Africa: Arik Air, Air Peace, The Economic Importance Of Aviation And The Bedeviling Nigerian Factor.

UAE Emir peace

The CEO of United Nigeria Airlines, Dr. Obiora Okonkwo was quoted as saying that the Nigerian Economy will suffer if Air Peace goes under. A lot of people “dragged” him on social media.

A family member in America then asked me about that “What do you think is the value of Air Peace to Nigeria and its economy”? I jokingly told him that they carry Super Eagles Players to play matches and then bring home stranded Nigerians when they need evacuation from foreign lands.

He said to me “Think about the role of Dangote and his contribution to the Nigerian Economy, think about the contribution of Ikechi Uko to the Nigerian Economy, think about the importance of Air Peace and IbomAir to the economy of Nigeria.  That is what great nations do and that is how they allocate resources.

After the discussion my mind went straight to Arik Airlines and how Nigeria became smaller with the drop in the size and scale of Arik Air operation.

READ: Africa: The Emir, Air Peace, Flight Delays and the Catch 22 Situation

The whole Year of Return Project of Ghana would have been anchored around Arik Air with Lagos as the transit hub. I remembered the 2010 World Cup and how everyone was passing through Lagos to South Africa connecting Delta, SAA and Arik. All that is gone.

There was no Diaspora Conference in the World that did not have the Arik VP for North America as a speaker.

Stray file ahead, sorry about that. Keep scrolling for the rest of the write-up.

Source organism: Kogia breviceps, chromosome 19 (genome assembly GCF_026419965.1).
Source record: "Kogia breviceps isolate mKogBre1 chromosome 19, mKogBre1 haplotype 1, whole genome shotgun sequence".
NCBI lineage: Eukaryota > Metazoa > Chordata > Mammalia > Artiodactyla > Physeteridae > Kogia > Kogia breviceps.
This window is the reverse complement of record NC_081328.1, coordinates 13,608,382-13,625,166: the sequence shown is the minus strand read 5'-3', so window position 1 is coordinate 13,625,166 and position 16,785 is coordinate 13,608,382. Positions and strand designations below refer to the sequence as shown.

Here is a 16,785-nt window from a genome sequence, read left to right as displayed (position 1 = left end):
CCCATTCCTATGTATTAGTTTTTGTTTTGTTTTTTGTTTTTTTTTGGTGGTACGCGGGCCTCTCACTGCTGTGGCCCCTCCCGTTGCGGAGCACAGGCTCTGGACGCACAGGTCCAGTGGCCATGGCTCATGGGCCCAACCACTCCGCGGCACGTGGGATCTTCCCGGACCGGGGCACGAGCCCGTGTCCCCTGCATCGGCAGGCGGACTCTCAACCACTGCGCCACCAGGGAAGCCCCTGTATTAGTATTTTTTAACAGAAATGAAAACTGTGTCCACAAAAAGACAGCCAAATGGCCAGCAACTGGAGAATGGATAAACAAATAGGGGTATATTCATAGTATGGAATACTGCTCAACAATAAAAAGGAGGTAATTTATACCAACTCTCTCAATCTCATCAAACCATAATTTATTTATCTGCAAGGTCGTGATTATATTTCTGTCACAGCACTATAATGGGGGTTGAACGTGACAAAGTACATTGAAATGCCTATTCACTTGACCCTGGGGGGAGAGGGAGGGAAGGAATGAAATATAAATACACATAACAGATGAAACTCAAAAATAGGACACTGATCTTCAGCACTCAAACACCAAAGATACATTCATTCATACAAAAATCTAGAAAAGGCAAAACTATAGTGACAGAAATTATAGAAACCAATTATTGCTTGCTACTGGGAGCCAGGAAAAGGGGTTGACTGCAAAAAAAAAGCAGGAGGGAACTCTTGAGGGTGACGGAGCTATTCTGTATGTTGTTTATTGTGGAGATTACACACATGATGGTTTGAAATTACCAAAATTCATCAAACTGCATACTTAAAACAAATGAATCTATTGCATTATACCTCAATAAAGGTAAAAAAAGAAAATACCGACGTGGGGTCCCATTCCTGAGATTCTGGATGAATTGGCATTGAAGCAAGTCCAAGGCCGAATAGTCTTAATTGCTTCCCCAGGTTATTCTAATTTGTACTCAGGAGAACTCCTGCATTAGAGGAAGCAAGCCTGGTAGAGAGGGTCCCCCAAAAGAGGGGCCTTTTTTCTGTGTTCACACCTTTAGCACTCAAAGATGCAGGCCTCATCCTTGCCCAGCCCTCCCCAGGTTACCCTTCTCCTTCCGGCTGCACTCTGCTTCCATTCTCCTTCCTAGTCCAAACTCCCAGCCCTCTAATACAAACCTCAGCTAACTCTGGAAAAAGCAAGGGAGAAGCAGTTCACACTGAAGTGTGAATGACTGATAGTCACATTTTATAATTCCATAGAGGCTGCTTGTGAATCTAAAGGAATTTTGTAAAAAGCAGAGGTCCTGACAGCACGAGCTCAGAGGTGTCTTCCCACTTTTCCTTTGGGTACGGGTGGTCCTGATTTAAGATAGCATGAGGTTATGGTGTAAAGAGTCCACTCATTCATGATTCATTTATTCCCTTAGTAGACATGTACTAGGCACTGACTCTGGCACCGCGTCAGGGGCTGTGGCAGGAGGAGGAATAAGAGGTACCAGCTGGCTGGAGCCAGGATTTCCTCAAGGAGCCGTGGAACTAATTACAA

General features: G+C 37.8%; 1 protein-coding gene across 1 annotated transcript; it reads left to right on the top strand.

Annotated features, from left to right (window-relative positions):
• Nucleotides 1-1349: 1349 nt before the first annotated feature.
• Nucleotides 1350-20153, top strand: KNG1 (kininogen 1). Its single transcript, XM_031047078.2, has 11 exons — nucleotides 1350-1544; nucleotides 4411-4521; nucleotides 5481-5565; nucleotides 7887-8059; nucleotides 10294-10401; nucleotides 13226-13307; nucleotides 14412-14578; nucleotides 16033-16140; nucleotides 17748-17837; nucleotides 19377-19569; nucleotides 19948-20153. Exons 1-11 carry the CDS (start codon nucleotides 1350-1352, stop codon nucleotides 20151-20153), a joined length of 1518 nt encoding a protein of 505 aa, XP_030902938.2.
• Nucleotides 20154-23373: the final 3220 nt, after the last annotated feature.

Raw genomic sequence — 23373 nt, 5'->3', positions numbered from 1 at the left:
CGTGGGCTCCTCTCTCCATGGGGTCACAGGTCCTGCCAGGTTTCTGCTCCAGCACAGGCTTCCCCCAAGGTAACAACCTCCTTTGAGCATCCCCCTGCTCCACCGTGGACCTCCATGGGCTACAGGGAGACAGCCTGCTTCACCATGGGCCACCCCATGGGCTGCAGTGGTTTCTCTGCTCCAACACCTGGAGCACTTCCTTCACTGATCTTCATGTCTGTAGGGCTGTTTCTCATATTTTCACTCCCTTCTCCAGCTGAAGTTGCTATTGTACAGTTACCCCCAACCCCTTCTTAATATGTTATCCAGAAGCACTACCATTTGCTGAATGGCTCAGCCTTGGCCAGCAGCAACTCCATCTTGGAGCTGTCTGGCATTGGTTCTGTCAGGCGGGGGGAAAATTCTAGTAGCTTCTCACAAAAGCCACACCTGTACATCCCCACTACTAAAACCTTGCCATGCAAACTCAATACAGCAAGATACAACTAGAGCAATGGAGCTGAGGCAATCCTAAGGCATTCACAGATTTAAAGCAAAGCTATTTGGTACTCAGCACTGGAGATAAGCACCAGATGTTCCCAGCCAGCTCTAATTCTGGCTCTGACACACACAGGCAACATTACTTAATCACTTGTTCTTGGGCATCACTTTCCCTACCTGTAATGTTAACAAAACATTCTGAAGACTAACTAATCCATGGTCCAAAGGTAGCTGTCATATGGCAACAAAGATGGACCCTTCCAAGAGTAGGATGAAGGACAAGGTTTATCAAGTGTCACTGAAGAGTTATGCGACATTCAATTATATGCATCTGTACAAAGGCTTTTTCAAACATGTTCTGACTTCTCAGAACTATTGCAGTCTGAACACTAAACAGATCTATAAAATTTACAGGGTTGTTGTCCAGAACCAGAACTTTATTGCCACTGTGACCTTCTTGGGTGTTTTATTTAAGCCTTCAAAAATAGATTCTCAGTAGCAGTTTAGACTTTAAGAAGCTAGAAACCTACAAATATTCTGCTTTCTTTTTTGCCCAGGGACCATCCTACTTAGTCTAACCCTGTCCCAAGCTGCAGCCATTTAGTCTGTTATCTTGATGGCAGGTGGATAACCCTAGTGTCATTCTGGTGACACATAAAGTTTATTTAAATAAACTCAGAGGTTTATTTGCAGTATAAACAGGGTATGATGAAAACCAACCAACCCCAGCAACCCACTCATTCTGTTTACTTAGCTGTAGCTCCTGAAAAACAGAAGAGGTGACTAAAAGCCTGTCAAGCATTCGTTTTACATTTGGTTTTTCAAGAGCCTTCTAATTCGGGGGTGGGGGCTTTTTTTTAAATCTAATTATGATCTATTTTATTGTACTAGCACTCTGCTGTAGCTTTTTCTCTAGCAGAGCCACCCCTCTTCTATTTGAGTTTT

Arikair was the bridge between Africa and its Diaspora.

All that conversation disappeared with seizure of Arik from Sir Joseph Arumemi-Ikhide.

I remember the day after the Aviation Union picketed Arik and it suspended its flights for 24 hours. There was chaos all over the country. FAAN and Co. had to call off the unions.

Nigeria exports what it lacks and imports what it has. That is the Nigerian conundrum.

We export democracy and stability.  We send peacekeepers Worldwide; we intervene to stop wars and coups elsewhere. We give peace but not at home. We export petroleum but import petroleum products at crippling cost.

Nigerians are funding the educational system of many countries but it’s over 100 universities are shackled by strike and lack of Investment.

Nigerian passengers are the bread and butter of foreign Airlines but its airlines struggle to survive.

Nigerian Airlines were dominating West African airspace but dying at home.

Arik was the pride of the West Coast but the Nigerian factor crippled it.

Air Transport in Nigeria is going through challenges right Now and it is Air Peace that is in the eye of the storm. The Nigerian Bureau of Statistics, NBS, credited Air Transport with a 63% growth in 2021 which was the highest growth in any area of the Economy.

2 New Airlines came onboard, Green Africa and United Nigeria. 5 brand New Aircraft were added for the first time since 2010. The E195 E2 from Embraer were delivered to Air Peace brand new. IbomAir took delivery of the A220 Airbus, the first airline in West Africa to do that though not brand new. It had since placed orders for brand new A220s from. Airbus so did Overland Airways.

About 8 Airbus, A320 were leased by Arik, Aero, Air Peace and United Nigeria in December. Max Air took delivery of an Airbus A340.